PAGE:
Diazepam, given postischemia, protects selectively vulnerable neurons in the rat hippocampus and striatum.
Following cerebral ischemia, certain populations of neurons degenerate. Excessive accumulation of excitatory amino acids in the synaptic cleft, activation of excitatory amino acid receptors, and influx of calcium into neurons play a key role in the development of ischemia-induced neuronal death. We hypothesized that neuroprotection may be achieved by enhancing inhibitory (i.e., gamma-aminobutyric acid, GABA) neurotransmission to offset excitation. Diazepam, a drug that increases GABA-induced chloride channel opening, was administered (10 mg/kg, i.p.) to rats 1 and 2 hr following 15 min of transient global ischemia, when hippocampal GABA levels, increased during ischemia, returned to basal. Rats were maintained normothermic during ischemia and became hypothermic following the injections of diazepam. Four days later, rats were sacrificed and the brains were examined for neuronal degeneration and the presence of GABAA receptors labeled by 35S-t-butylbicyclophosphorothionate (35S-TBPS). There was substantial neuroprotection of striatal neurons and pyramidal neurons in the CA1 area of the hippocampus. In addition, diazepam prevented the loss of 35S-TBPS binding sites in the striatum and in the dendritic fields of the CA1 hippocampus following ischemia. Since hypothermia, itself, is neuroprotective, we determined if hypothermia was required for the ability of diazepam to produce neuroprotection. Diazepam was microinjected into the CA1 hippocampus 1 and 2 hr following ischemia, and rats remained normothermic. Four days later, diazepam still produced substantial protection of hippocampal neurons. Thus, postischemic hypothermia may have contributed to the neuroprotection by diazepam when it was administered systemically, but the neuroprotective effect of diazepam did not require hypothermia. We conclude that delayed enhancement of GABAergic neurotransmission directly at the site of vulnerability following an ischemic event protects the vulnerable neurons from death.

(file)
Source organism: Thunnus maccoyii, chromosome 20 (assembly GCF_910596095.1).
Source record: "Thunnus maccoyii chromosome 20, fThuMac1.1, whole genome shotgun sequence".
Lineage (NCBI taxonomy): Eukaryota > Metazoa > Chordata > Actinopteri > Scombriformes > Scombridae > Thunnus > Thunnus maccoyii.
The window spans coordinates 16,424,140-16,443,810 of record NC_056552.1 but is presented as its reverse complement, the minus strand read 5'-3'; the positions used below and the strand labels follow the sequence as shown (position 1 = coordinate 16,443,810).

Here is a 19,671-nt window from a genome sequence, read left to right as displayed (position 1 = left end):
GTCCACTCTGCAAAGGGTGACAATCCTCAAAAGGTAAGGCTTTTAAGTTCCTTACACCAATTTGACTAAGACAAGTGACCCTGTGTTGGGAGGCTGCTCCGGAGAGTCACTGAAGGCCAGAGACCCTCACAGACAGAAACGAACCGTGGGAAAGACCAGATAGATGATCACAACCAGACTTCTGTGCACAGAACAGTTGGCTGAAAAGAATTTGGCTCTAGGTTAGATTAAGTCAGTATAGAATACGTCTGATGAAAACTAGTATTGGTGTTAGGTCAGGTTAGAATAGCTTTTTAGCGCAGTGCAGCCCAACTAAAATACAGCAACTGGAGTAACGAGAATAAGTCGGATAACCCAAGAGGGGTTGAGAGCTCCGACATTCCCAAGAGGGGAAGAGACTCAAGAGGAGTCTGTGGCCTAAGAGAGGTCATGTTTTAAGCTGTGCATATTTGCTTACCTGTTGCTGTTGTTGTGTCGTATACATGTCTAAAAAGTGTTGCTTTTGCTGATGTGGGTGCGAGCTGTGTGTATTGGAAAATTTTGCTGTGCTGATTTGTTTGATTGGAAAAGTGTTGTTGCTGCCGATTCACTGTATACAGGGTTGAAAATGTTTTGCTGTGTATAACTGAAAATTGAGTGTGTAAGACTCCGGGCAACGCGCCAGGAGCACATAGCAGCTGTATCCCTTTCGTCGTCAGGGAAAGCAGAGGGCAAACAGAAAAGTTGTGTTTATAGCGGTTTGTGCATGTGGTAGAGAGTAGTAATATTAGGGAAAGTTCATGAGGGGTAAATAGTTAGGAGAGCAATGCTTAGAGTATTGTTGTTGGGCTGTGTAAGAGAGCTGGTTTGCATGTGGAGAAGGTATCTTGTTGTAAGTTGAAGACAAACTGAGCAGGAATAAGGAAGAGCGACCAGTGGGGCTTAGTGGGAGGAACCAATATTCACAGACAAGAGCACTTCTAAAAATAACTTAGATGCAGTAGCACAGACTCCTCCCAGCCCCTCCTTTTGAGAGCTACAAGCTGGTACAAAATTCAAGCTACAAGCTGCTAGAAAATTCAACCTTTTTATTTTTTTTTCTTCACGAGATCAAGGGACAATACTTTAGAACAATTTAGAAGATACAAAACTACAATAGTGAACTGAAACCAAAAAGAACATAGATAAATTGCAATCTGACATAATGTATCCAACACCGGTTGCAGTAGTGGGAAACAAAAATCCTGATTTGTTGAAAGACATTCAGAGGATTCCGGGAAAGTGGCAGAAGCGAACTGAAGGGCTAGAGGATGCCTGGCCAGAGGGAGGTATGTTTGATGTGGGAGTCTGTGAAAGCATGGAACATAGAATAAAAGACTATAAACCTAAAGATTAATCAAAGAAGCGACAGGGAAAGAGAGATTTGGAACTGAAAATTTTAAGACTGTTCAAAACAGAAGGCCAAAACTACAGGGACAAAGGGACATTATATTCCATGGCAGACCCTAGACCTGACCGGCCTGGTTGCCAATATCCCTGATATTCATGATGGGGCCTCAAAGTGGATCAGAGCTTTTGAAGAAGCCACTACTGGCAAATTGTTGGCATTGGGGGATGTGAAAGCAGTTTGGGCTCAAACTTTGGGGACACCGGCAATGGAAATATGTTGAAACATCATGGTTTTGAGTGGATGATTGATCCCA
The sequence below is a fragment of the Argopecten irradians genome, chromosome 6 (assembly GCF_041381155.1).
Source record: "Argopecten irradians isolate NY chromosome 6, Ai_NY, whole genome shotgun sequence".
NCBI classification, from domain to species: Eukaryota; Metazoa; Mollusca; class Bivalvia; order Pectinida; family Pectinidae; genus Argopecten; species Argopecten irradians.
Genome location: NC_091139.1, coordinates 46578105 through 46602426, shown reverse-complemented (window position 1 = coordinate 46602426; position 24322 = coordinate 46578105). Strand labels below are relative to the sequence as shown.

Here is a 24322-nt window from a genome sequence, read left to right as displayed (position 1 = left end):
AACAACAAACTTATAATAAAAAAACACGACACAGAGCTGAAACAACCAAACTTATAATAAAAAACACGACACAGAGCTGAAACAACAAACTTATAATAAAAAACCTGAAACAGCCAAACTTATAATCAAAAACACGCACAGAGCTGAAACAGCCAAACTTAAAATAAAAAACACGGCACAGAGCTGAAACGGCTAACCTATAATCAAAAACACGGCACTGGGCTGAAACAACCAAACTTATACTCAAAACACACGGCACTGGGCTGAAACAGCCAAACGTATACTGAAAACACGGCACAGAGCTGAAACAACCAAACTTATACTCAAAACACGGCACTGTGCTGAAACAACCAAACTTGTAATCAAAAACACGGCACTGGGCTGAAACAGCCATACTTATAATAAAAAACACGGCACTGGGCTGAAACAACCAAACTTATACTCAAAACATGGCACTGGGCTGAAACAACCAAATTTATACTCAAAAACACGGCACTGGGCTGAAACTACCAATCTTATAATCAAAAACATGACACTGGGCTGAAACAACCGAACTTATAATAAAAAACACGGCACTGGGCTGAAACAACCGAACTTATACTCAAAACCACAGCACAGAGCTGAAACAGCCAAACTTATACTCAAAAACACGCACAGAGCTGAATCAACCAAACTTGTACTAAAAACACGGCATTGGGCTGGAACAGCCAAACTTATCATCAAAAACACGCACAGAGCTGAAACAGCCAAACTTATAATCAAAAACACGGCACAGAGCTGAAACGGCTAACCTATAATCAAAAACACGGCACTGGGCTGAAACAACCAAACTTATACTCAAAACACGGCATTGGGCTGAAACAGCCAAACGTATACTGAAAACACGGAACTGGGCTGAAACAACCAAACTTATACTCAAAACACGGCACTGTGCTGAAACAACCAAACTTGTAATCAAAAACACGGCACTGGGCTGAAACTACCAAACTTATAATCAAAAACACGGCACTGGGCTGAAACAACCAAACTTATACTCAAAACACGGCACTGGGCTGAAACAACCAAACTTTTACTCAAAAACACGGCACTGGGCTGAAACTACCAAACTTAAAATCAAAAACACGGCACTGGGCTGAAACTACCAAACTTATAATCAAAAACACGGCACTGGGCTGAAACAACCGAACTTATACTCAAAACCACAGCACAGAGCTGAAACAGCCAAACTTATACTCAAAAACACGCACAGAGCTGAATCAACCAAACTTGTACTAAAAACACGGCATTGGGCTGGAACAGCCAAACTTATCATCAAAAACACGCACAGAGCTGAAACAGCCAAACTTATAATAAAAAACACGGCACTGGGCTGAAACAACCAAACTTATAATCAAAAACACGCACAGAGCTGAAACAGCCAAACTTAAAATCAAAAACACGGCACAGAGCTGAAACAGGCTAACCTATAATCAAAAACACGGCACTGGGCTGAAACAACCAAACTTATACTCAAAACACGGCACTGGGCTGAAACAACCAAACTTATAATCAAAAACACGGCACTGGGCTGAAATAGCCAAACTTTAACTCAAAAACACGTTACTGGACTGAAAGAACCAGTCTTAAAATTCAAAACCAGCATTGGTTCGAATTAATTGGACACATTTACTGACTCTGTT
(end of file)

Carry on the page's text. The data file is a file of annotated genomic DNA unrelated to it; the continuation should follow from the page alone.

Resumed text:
Schwartz, RD; Yu, X; Katzman, MR; Hayden-Hixson, DM; Perry, JM
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